The past few months, the Democrats seem to have been trying to make political hay about claims of "torture" and "abuse" at the Guantanamo Bay Naval Base, where the U.S. military has been running a prison camp for Taliban and al Qaeda terrorists captured on the battlefield in Afghanistan.
Dick Durbin, of course, famously likened the troops there to Nazis and, as we noted last week, made the case that al Qaeda terrorists are entitled to be treated as civilians under the Geneva Conventions. (In fairness, Durbin was vague on this point; it's not clear if he understood that this was what he was arguing.)
Earlier, Democrats on the Judiciary Committee roughly interrogated Alberto Gonzales about his supposed approval of "torture," and the vast majority of Democrats (36-6, including Jeffords, with three not voting) voted against the confirmation of the first Hispanic attorney general.
Of course it is legitimate to criticize government policies, even in times of war. But the Democratic attacks on Guantanamo are so hysterical and unmoored from reality that they have the feel of gotcha politics. The over-the-top rhetoric and accusations are reminiscent of Democratic attacks on Republican judicial nominees. As Ryan Sager writes:
There's an important debate to be had in this country about just how far we're willing to go in our interrogations. But it's a difficult debate to even get started when one side thinks that we should be extremely concerned with the possibility that someone, somewhere might have desecrated the Korans of the people responsible for the murders of Daniel Pearl, Nick Berg, Fabrizio Quattrocchi, three-thousand Americans and now hundreds upon hundreds of Iraqi civilians.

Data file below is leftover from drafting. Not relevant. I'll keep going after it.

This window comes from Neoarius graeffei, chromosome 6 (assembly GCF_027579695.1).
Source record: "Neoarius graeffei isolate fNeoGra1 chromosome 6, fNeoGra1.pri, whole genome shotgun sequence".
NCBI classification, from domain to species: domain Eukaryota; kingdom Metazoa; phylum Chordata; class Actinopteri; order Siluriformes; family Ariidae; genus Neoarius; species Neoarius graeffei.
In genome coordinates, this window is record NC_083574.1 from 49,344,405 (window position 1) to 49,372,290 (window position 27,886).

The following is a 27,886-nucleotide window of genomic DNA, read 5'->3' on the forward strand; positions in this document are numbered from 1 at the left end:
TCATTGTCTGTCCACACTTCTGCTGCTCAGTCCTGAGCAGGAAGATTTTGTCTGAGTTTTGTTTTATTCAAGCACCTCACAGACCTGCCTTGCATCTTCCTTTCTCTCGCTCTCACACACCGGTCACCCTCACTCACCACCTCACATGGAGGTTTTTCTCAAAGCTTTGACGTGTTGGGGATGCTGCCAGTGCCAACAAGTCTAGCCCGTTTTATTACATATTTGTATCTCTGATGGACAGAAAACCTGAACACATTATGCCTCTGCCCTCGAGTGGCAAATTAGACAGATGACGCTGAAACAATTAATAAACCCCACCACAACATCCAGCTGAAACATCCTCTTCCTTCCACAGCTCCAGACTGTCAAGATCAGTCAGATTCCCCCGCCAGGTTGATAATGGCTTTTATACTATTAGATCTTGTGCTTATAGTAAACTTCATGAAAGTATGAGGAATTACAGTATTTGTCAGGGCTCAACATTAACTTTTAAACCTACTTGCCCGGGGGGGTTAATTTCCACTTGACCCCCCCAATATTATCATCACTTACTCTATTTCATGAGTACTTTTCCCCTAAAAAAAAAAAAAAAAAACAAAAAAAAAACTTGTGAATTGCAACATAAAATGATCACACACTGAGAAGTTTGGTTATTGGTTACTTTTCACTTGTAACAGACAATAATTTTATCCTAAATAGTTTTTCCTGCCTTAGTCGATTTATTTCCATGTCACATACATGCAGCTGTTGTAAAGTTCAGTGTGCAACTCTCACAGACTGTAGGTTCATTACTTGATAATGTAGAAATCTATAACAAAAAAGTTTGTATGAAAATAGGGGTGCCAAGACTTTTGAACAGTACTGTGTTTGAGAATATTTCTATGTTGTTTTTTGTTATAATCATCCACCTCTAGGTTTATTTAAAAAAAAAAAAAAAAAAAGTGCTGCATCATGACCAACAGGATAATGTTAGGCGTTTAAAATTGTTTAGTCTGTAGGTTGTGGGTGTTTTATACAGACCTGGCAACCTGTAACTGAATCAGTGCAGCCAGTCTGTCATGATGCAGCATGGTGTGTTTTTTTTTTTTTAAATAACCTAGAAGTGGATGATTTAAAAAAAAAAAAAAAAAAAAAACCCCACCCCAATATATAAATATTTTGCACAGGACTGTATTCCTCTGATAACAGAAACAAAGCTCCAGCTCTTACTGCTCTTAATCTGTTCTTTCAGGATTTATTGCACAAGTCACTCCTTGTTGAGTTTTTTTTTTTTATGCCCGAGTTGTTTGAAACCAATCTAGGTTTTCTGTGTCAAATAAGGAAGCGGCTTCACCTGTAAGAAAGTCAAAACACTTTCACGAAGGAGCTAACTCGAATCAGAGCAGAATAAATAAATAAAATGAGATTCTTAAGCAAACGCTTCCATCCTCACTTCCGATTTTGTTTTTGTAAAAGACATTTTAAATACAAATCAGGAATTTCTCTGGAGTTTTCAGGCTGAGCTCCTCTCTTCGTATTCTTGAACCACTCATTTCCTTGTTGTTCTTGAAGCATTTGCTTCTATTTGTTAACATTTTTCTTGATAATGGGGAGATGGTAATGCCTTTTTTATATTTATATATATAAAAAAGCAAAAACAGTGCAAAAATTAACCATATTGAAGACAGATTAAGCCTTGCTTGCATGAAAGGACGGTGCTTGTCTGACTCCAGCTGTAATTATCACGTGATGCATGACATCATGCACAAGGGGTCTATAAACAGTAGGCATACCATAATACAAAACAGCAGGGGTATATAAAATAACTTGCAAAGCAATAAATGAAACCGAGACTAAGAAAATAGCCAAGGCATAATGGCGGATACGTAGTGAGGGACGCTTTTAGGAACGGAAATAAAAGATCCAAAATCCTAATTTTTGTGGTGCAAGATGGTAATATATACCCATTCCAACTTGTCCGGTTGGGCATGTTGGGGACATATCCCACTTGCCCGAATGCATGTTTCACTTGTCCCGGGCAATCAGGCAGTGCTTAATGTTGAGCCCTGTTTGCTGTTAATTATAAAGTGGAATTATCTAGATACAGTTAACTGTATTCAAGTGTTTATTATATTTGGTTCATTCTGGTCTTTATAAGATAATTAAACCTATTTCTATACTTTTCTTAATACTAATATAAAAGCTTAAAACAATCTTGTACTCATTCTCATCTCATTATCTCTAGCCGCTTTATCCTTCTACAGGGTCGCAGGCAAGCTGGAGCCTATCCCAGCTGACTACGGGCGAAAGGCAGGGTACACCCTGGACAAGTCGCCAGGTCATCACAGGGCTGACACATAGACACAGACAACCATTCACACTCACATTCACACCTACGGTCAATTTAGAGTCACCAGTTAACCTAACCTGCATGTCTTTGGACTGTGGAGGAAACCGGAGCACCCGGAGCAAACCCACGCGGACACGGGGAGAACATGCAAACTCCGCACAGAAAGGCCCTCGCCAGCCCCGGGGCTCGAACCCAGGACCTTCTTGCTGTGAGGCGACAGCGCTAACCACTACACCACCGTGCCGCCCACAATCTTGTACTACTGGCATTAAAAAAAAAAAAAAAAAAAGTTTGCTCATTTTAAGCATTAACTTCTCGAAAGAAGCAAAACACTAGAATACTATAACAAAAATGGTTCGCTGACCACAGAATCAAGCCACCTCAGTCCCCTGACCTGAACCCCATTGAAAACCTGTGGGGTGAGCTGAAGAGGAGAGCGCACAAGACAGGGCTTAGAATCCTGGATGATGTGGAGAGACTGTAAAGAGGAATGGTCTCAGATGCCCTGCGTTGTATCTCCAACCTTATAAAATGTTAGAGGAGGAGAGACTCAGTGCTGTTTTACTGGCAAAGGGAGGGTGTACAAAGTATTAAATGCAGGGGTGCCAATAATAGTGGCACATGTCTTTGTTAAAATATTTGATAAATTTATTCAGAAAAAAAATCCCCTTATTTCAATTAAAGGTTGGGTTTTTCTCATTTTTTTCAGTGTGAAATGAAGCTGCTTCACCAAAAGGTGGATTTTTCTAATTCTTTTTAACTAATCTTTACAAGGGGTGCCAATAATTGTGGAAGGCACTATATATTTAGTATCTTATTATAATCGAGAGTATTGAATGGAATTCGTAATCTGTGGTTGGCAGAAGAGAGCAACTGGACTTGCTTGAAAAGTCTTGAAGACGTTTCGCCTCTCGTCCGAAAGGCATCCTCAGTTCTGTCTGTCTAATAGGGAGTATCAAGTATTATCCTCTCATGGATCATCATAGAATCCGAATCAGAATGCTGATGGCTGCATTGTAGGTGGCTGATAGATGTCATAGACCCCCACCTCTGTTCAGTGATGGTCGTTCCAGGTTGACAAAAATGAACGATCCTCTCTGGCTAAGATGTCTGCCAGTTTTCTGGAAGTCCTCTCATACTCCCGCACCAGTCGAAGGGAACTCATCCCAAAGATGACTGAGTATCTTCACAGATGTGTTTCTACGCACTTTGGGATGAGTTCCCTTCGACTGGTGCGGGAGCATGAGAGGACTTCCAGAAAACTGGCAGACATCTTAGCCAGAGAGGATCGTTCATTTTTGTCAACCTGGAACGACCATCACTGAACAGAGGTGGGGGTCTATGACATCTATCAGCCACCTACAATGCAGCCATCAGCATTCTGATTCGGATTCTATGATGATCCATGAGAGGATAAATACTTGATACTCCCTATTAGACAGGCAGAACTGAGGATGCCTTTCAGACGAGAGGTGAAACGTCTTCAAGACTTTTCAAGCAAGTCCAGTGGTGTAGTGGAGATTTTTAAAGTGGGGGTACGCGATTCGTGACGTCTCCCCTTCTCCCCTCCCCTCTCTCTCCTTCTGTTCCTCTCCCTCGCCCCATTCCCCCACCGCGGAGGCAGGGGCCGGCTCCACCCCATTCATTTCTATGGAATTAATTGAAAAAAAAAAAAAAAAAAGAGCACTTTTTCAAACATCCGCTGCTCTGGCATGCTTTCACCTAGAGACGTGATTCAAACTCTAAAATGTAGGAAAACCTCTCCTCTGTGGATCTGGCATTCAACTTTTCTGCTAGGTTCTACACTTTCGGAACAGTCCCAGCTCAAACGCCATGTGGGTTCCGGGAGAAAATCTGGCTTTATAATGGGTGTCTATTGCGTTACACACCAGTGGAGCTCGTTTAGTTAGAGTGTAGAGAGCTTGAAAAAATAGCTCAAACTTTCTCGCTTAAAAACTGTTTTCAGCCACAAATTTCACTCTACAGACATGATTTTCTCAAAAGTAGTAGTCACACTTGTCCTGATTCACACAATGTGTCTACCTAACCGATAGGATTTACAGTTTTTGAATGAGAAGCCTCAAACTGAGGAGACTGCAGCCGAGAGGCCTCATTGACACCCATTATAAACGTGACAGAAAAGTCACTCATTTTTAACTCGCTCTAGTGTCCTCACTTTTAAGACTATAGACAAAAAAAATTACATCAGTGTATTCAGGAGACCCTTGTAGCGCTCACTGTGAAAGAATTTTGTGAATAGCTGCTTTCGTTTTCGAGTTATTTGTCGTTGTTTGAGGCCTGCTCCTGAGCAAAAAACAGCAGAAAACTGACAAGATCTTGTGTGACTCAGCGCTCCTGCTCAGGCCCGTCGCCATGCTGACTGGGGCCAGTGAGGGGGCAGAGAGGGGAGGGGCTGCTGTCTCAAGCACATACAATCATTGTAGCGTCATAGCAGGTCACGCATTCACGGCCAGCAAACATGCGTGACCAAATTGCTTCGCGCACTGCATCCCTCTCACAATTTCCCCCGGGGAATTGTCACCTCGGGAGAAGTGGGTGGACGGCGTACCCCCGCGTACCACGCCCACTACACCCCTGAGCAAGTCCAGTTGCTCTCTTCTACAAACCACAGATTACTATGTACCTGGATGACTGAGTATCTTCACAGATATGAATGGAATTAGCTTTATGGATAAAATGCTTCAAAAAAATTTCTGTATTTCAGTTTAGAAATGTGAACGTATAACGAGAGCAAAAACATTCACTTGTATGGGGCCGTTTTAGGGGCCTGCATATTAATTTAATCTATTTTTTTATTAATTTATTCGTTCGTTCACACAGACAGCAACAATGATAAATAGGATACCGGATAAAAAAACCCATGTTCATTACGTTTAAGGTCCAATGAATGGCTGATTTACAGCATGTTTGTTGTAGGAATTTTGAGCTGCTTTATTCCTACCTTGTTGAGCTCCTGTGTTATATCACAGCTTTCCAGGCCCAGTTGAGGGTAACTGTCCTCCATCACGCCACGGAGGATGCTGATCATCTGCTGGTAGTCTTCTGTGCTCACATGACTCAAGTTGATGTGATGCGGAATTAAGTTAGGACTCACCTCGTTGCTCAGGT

A Rasmussen poll out yesterday suggests that this is terrible politics. Only 20% of the 1,000 likely voters in the survey "believe prisoners at Guantanamo Bay have been treated unfairly." Thirty-four percent think the treatment of the prisoners is "about right," and 36% think America is treating them "better than they deserve":
The survey also found that just 14% agree with people who say that prisoner treatment at Guantanamo Bay is similar to Nazi tactics. Sixty-nine percent disagree with that comparison. This helps explain why Illinois Senator Dick Durbin apologized for making such a comparison.
Even among Democrats, only 30% think the Guantanamo prisoners are being treated unfairly. In other words, many Democratic elected officials are out of touch not only with Americans in general but with a majority of their own supporters.
What are we to make of all this? The most hopeful interpretation is that the Democrats are politically incompetent--that they are stupidly trying to whip up hysteria over Guantanamo in hope of scoring political points. The other possibility is that one of America's two major political parties is led by people who are genuinely passionate about the "rights" of terrorists and correspondingly blasé about the dangers of terrorism.
In light of all this, Durbin's politically expedient "apology"--even if unsatisfactory as an apology--is a good sign. It suggests that Democrats are playing politics and coming to realize it isn't working.
Thursday, June 23, 2005
Crying Wolf For No Good Reason
It turns out that nobody is much concerned about the latest "outrage" being fulminated against by the Sedition Party. I don't know how the Traitorous Jackasses can even look at themselves in the mirror any more. Anyway, James Taranto has a nice summation: